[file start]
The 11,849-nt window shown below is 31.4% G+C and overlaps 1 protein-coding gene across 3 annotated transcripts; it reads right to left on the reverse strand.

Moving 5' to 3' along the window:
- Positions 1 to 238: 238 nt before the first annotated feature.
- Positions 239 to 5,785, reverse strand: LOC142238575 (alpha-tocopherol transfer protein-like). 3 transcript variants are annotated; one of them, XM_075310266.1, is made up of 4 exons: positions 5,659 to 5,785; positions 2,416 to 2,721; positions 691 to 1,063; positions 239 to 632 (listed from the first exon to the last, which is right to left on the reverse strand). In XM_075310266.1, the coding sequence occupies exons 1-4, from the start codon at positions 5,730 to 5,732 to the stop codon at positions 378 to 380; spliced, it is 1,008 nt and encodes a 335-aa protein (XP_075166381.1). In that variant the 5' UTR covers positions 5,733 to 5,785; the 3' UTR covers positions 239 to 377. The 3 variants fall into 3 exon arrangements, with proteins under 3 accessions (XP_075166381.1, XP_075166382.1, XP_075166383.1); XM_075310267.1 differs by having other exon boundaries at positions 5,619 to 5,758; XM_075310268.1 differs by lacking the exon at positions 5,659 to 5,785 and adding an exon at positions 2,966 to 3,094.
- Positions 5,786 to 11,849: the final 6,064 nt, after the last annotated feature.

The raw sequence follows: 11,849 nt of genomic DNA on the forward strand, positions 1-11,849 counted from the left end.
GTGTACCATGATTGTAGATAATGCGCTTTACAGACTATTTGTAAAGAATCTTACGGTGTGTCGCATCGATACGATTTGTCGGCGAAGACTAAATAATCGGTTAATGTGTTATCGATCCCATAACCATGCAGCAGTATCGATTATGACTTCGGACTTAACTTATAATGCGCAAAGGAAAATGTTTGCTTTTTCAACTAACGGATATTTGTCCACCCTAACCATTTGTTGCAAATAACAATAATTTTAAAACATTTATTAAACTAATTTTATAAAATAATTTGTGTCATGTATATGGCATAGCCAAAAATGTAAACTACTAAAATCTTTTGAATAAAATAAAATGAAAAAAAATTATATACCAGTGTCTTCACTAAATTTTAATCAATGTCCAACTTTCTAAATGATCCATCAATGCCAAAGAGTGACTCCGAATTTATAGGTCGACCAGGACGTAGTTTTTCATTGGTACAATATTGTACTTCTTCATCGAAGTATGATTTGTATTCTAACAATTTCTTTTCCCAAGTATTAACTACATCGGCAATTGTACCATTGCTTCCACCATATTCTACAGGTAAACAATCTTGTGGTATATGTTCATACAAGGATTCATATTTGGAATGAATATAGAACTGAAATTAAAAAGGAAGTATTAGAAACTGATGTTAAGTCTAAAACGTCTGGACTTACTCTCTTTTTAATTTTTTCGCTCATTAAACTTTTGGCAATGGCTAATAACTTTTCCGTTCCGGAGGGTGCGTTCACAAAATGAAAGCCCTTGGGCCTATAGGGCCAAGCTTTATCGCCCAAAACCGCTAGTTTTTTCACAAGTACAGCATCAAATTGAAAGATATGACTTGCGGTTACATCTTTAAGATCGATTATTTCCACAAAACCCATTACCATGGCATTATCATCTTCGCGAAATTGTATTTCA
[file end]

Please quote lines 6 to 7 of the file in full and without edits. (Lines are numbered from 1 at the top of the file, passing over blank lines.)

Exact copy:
The raw sequence follows: 11,849 nt of genomic DNA on the forward strand, positions 1-11,849 counted from the left end.
GTGTACCATGATTGTAGATAATGCGCTTTACAGACTATTTGTAAAGAATCTTACGGTGTGTCGCATCGATACGATTTGTCGGCGAAGACTAAATAATCGGTTAATGTGTTATCGATCCCATAACCATGCAGCAGTATCGATTATGACTTCGGACTTAACTTATAATGCGCAAAGGAAAATGTTTGCTTTTTCAACTAACGGATATTTGTCCACCCTAACCATTTGTTGCAAATAACAATAATTTTAAAACATTTATTAAACTAATTTTATAAAATAATTTGTGTCATGTATATGGCATAGCCAAAAATGTAAACTACTAAAATCTTTTGAATAAAATAAAATGAAAAAAAATTATATACCAGTGTCTTCACTAAATTTTAATCAATGTCCAACTTTCTAAATGATCCATCAATGCCAAAGAGTGACTCCGAATTTATAGGTCGACCAGGACGTAGTTTTTCATTGGTACAATATTGTACTTCTTCATCGAAGTATGATTTGTATTCTAACAATTTCTTTTCCCAAGTATTAACTACATCGGCAATTGTACCATTGCTTCCACCATATTCTACAGGTAAACAATCTTGTGGTATATGTTCATACAAGGATTCATATTTGGAATGAATATAGAACTGAAATTAAAAAGGAAGTATTAGAAACTGATGTTAAGTCTAAAACGTCTGGACTTACTCTCTTTTTAATTTTTTCGCTCATTAAACTTTTGGCAATGGCTAATAACTTTTCCGTTCCGGAGGGTGCGTTCACAAAATGAAAGCCCTTGGGCCTATAGGGCCAAGCTTTATCGCCCAAAACCGCTAGTTTTTTCACAAGTACAGCATCAAATTGAAAGATATGACTTGCGGTTACATCTTTAAGATCGATTATTTCCACAAAACCCATTACCATGGCATTATCATCTTCGCGAAATTGTATTTCA